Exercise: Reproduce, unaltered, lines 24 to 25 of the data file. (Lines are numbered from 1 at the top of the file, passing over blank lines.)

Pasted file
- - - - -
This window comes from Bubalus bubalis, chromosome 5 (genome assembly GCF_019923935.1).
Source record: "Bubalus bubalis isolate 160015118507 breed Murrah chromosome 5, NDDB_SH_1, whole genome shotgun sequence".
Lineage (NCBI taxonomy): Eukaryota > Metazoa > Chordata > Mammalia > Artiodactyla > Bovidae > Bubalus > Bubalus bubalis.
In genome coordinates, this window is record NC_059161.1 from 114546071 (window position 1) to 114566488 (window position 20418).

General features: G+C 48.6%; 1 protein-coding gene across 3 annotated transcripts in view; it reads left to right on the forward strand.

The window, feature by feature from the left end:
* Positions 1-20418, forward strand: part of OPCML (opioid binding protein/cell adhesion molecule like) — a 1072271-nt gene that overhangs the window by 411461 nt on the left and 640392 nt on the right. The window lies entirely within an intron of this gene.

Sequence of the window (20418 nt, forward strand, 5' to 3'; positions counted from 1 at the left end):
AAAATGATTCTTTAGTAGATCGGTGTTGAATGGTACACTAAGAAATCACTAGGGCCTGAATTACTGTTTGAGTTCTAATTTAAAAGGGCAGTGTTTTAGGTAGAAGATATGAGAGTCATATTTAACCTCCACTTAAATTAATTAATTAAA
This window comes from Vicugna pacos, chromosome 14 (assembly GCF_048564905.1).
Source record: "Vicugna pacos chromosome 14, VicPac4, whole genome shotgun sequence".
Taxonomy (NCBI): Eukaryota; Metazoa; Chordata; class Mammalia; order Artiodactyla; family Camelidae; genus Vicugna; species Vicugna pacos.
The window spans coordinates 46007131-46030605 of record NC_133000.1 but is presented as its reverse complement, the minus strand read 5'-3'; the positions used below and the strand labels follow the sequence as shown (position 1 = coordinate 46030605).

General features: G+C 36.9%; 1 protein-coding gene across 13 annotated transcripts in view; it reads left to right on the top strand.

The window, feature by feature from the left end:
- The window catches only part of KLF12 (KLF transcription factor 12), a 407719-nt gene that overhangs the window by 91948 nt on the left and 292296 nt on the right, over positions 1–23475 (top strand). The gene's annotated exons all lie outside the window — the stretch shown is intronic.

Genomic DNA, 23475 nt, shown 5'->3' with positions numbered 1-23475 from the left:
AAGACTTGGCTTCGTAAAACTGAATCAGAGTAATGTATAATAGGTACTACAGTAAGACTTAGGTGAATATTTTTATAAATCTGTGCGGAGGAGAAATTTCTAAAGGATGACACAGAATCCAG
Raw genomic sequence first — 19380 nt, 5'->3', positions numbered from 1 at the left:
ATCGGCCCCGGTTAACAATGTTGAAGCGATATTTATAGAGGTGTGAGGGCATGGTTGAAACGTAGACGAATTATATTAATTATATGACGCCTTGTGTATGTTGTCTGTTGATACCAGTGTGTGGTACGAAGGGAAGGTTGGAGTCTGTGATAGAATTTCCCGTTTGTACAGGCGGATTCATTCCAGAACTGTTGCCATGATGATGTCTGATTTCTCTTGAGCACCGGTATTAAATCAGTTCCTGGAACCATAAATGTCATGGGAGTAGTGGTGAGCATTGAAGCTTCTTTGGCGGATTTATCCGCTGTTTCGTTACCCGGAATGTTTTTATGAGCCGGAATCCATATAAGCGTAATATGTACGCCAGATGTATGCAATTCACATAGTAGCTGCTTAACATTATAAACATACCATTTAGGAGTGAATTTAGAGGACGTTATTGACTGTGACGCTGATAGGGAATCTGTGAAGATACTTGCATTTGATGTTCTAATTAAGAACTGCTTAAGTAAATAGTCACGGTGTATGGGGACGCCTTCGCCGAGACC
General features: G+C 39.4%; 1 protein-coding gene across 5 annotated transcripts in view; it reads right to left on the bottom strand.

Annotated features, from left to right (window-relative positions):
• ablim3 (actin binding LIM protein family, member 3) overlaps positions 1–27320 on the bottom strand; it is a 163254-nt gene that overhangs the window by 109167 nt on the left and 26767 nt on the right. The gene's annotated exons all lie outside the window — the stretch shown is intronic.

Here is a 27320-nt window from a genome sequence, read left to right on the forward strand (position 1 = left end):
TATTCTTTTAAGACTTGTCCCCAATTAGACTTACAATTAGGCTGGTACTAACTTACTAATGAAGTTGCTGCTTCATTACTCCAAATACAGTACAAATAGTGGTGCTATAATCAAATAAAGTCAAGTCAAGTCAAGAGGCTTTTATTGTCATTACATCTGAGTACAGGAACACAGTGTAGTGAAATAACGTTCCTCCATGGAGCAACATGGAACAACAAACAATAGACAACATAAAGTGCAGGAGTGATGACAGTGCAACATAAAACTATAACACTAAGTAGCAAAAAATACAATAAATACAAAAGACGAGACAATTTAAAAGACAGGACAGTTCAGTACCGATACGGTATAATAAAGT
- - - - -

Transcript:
Here is a 27320-nt window from a genome sequence, read left to right on the forward strand (position 1 = left end):
TATTCTTTTAAGACTTGTCCCCAATTAGACTTACAATTAGGCTGGTACTAACTTACTAATGAAGTTGCTGCTTCATTACTCCAAATACAGTACAAATAGTGGTGCTATAATCAAATAAAGTCAAGTCAAGTCAAGAGGCTTTTATTGTCATTACATCTGAGTACAGGAACACAGTGTAGTGAAATAACGTTCCTCCATGGAGCAACATGGAACAACAAACAATAGACAACATAAAGTGCAGGAGTGATGACAGTGCAACATAAAACTATAACACTAAGTAGCAAAAAATACAATAAATACAAAAGACGAGACAATTTAAAAGACAGGACAGTTCAGTACCGATACGGTATAATAAAGT